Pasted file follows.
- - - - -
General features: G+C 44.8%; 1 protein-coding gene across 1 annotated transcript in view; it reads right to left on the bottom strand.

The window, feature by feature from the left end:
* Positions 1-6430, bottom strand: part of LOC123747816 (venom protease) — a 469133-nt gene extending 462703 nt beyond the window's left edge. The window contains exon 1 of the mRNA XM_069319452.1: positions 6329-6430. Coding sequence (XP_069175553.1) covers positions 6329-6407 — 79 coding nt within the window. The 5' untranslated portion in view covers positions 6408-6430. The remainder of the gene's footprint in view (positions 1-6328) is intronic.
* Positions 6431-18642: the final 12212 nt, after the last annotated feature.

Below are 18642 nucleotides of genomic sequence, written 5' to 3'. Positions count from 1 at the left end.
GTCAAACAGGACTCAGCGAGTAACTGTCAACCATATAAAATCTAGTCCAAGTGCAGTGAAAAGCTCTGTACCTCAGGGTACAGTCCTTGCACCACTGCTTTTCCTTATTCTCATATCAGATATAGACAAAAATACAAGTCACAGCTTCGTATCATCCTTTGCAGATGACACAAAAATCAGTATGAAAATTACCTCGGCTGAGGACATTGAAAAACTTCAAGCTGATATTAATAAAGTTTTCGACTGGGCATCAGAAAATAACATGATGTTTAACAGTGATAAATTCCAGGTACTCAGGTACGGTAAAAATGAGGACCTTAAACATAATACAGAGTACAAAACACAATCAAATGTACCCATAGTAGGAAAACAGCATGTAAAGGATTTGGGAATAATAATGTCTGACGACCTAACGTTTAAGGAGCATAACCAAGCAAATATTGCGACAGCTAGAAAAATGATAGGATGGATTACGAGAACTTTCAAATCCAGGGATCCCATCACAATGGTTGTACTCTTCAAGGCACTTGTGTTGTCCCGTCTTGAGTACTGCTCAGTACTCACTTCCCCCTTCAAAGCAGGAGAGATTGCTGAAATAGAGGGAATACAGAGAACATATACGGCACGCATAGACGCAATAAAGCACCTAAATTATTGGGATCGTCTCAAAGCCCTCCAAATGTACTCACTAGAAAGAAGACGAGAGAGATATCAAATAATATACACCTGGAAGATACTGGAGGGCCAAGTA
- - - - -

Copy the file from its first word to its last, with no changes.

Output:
General features: G+C 44.8%; 1 protein-coding gene across 1 annotated transcript in view; it reads right to left on the bottom strand.

The window, feature by feature from the left end:
* Positions 1-6430, bottom strand: part of LOC123747816 (venom protease) — a 469133-nt gene extending 462703 nt beyond the window's left edge. The window contains exon 1 of the mRNA XM_069319452.1: positions 6329-6430. Coding sequence (XP_069175553.1) covers positions 6329-6407 — 79 coding nt within the window. The 5' untranslated portion in view covers positions 6408-6430. The remainder of the gene's footprint in view (positions 1-6328) is intronic.
* Positions 6431-18642: the final 12212 nt, after the last annotated feature.

Below are 18642 nucleotides of genomic sequence, written 5' to 3'. Positions count from 1 at the left end.
GTCAAACAGGACTCAGCGAGTAACTGTCAACCATATAAAATCTAGTCCAAGTGCAGTGAAAAGCTCTGTACCTCAGGGTACAGTCCTTGCACCACTGCTTTTCCTTATTCTCATATCAGATATAGACAAAAATACAAGTCACAGCTTCGTATCATCCTTTGCAGATGACACAAAAATCAGTATGAAAATTACCTCGGCTGAGGACATTGAAAAACTTCAAGCTGATATTAATAAAGTTTTCGACTGGGCATCAGAAAATAACATGATGTTTAACAGTGATAAATTCCAGGTACTCAGGTACGGTAAAAATGAGGACCTTAAACATAATACAGAGTACAAAACACAATCAAATGTACCCATAGTAGGAAAACAGCATGTAAAGGATTTGGGAATAATAATGTCTGACGACCTAACGTTTAAGGAGCATAACCAAGCAAATATTGCGACAGCTAGAAAAATGATAGGATGGATTACGAGAACTTTCAAATCCAGGGATCCCATCACAATGGTTGTACTCTTCAAGGCACTTGTGTTGTCCCGTCTTGAGTACTGCTCAGTACTCACTTCCCCCTTCAAAGCAGGAGAGATTGCTGAAATAGAGGGAATACAGAGAACATATACGGCACGCATAGACGCAATAAAGCACCTAAATTATTGGGATCGTCTCAAAGCCCTCCAAATGTACTCACTAGAAAGAAGACGAGAGAGATATCAAATAATATACACCTGGAAGATACTGGAGGGCCAAGTA